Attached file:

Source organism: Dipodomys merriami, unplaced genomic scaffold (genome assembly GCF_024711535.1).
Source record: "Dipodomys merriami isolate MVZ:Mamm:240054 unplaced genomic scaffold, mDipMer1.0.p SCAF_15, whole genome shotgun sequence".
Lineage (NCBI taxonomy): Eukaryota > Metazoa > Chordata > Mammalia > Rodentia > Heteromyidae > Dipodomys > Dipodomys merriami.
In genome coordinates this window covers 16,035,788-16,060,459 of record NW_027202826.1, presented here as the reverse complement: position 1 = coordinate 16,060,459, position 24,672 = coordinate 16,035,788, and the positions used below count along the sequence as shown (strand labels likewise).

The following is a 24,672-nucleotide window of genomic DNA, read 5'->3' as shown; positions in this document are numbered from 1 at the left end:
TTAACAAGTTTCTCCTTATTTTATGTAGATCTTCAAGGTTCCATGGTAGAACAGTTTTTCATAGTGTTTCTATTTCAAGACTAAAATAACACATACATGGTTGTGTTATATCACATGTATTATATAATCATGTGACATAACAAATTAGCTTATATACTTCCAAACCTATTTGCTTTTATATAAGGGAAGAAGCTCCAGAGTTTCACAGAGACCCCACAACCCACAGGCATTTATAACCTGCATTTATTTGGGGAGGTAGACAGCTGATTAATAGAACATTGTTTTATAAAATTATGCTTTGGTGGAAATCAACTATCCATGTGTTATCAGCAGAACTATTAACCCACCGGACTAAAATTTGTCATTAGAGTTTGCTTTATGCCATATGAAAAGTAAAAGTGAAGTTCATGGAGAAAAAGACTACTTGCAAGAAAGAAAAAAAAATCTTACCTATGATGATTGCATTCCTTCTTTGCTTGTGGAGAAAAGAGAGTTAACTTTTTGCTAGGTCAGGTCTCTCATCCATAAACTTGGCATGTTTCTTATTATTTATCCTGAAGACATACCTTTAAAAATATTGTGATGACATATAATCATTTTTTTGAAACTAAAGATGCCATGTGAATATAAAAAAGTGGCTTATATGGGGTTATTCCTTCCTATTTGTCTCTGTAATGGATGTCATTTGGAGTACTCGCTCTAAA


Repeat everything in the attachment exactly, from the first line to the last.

Source organism: Dipodomys merriami, unplaced genomic scaffold (genome assembly GCF_024711535.1).
Source record: "Dipodomys merriami isolate MVZ:Mamm:240054 unplaced genomic scaffold, mDipMer1.0.p SCAF_15, whole genome shotgun sequence".
Lineage (NCBI taxonomy): Eukaryota > Metazoa > Chordata > Mammalia > Rodentia > Heteromyidae > Dipodomys > Dipodomys merriami.
In genome coordinates this window covers 16,035,788-16,060,459 of record NW_027202826.1, presented here as the reverse complement: position 1 = coordinate 16,060,459, position 24,672 = coordinate 16,035,788, and the positions used below count along the sequence as shown (strand labels likewise).

The following is a 24,672-nucleotide window of genomic DNA, read 5'->3' as shown; positions in this document are numbered from 1 at the left end:
TTAACAAGTTTCTCCTTATTTTATGTAGATCTTCAAGGTTCCATGGTAGAACAGTTTTTCATAGTGTTTCTATTTCAAGACTAAAATAACACATACATGGTTGTGTTATATCACATGTATTATATAATCATGTGACATAACAAATTAGCTTATATACTTCCAAACCTATTTGCTTTTATATAAGGGAAGAAGCTCCAGAGTTTCACAGAGACCCCACAACCCACAGGCATTTATAACCTGCATTTATTTGGGGAGGTAGACAGCTGATTAATAGAACATTGTTTTATAAAATTATGCTTTGGTGGAAATCAACTATCCATGTGTTATCAGCAGAACTATTAACCCACCGGACTAAAATTTGTCATTAGAGTTTGCTTTATGCCATATGAAAAGTAAAAGTGAAGTTCATGGAGAAAAAGACTACTTGCAAGAAAGAAAAAAAAATCTTACCTATGATGATTGCATTCCTTCTTTGCTTGTGGAGAAAAGAGAGTTAACTTTTTGCTAGGTCAGGTCTCTCATCCATAAACTTGGCATGTTTCTTATTATTTATCCTGAAGACATACCTTTAAAAATATTGTGATGACATATAATCATTTTTTTGAAACTAAAGATGCCATGTGAATATAAAAAAGTGGCTTATATGGGGTTATTCCTTCCTATTTGTCTCTGTAATGGATGTCATTTGGAGTACTCGCTCTAAA